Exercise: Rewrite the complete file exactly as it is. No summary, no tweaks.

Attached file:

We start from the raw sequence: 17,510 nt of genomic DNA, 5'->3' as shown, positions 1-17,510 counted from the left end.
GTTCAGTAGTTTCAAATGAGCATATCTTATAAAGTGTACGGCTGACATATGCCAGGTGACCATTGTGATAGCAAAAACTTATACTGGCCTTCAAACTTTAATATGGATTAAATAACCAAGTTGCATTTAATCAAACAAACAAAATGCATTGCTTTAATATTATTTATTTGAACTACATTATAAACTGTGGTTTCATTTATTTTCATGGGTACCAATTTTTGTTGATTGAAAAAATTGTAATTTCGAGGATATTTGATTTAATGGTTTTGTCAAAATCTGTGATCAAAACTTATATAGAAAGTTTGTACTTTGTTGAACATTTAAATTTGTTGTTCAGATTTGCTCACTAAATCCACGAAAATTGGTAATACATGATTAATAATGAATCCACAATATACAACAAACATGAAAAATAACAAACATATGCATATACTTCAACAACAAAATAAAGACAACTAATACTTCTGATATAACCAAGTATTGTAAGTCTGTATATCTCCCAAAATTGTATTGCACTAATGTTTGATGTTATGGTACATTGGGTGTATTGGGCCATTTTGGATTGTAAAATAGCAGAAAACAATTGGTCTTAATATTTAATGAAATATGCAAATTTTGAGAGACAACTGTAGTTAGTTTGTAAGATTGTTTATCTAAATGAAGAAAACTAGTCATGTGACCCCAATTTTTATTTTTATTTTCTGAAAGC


We start from the raw sequence: 17,510 nt of genomic DNA, 5'->3' as shown, positions 1-17,510 counted from the left end.
GTTCAGTAGTTTCAAATGAGCATATCTTATAAAGTGTACGGCTGACATATGCCAGGTGACCATTGTGATAGCAAAAACTTATACTGGCCTTCAAACTTTAATATGGATTAAATAACCAAGTTGCATTTAATCAAACAAACAAAATGCATTGCTTTAATATTATTTATTTGAACTACATTATAAACTGTGGTTTCATTTATTTTCATGGGTACCAATTTTTGTTGATTGAAAAAATTGTAATTTCGAGGATATTTGATTTAATGGTTTTGTCAAAATCTGTGATCAAAACTTATATAGAAAGTTTGTACTTTGTTGAACATTTAAATTTGTTGTTCAGATTTGCTCACTAAATCCACGAAAATTGGTAATACATGATTAATAATGAATCCACAATATACAACAAACATGAAAAATAACAAACATATGCATATACTTCAACAACAAAATAAAGACAACTAATACTTCTGATATAACCAAGTATTGTAAGTCTGTATATCTCCCAAAATTGTATTGCACTAATGTTTGATGTTATGGTACATTGGGTGTATTGGGCCATTTTGGATTGTAAAATAGCAGAAAACAATTGGTCTTAATATTTAATGAAATATGCAAATTTTGAGAGACAACTGTAGTTAGTTTGTAAGATTGTTTATCTAAATGAAGAAAACTAGTCATGTGACCCCAATTTTTATTTTTATTTTCTGAAAGC